Cedar is healing and cleansing; I love cedar tea any time of year!
Every year at Christmas my siblings and parents engage in a “merry war” (as Shakespeare would say). Mom always wants a clean, easy, convenient faux tree. We always insist on hauling in a wild cedar monstrosity.
Where I grew up, cedar trees are basically weeds. They’re unruly, unkempt, unsightly.
I love them.
Every year we drag Mom out in the cold in quest of the ideal cedar tree. Every year we say it’s the last.
Cedar trees are fragrant, vibrant, hardy evergreens that aren’t exactly known for their elegance or style. However, they also happen to be an important healing plant.
When Jacques Cartier explored North America, scurvy ravaged the expedition. When eventually misery overcame pride, Cartier asked the locals for assistance.
What did they bring? Cedar tea.
According to native legend, the Creator made the cedar tree after watching a man who was always good, kind, and giving. Whoever was sick, poor, or alone, that man would take them in, feed them, and befriend them. When the man died, the Creator turned that man into a cedar tree as token of his goodness.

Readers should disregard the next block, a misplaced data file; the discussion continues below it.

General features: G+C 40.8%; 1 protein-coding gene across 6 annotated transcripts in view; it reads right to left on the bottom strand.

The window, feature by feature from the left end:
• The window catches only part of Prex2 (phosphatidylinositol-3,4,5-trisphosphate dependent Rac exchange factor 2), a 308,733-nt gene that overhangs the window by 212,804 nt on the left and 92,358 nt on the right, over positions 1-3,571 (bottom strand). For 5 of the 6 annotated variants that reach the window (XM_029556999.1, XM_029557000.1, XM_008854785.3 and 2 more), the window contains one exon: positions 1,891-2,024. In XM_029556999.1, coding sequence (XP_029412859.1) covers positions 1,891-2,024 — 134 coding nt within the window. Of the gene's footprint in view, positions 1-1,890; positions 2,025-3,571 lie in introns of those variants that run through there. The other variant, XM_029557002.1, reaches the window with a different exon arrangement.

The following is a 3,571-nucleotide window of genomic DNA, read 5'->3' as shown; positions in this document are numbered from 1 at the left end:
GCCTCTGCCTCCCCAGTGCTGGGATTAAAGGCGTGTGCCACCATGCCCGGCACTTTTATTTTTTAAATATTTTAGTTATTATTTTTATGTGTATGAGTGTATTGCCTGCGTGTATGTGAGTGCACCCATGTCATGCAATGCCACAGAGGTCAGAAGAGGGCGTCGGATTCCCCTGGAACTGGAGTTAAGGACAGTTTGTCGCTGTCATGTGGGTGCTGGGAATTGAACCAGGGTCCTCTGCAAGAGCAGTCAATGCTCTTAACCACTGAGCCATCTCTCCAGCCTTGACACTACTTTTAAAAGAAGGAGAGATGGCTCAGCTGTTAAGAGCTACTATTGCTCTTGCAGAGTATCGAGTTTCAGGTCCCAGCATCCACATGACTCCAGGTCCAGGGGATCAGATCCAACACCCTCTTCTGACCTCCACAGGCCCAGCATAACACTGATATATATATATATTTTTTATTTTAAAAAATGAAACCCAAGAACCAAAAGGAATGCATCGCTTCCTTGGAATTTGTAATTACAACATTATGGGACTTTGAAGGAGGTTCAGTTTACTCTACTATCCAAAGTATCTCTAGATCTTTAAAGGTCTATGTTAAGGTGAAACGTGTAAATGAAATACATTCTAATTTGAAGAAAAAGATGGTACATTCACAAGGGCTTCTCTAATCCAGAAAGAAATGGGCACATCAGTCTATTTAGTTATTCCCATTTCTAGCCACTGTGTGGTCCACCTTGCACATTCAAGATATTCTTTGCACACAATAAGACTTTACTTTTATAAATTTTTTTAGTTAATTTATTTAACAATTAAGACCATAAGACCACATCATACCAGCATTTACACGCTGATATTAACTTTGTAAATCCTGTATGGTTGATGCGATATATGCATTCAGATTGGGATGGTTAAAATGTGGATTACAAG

Cedars have been watching over us ever since.
The Native Americans gave Cartier’s men cedar tea to drink. Thanks to its high Vitamin C content and anti-inflammatory properties, they were healed quickly (or, so the story goes).
Personally, I love cedar tea for its earthy, aromatic flavor. It’s easy to make; just put a few needles in a cup and steep.
My mom, despite her resistance to cedar Christmas trees, has come to rely on cedar tea to balance her hormones.
My parents’ farm is full of cedar. I’ve always loved their red bark, dark needles, and sturdy shape.
If you have cedar in your area you can easily harvest it by snipping the needles a few inches from the end. You can use it right away or let it dry; if you plan to store it long-term, dry it in a cool, dry place for 7-10 days or until it’s brittle. It’s not an every day kind of tea — use it every so often or as a pick-me-up if you feel a cold coming on! As you do, give thanks for the friendly cedar tree, always ready to lend a helping hand.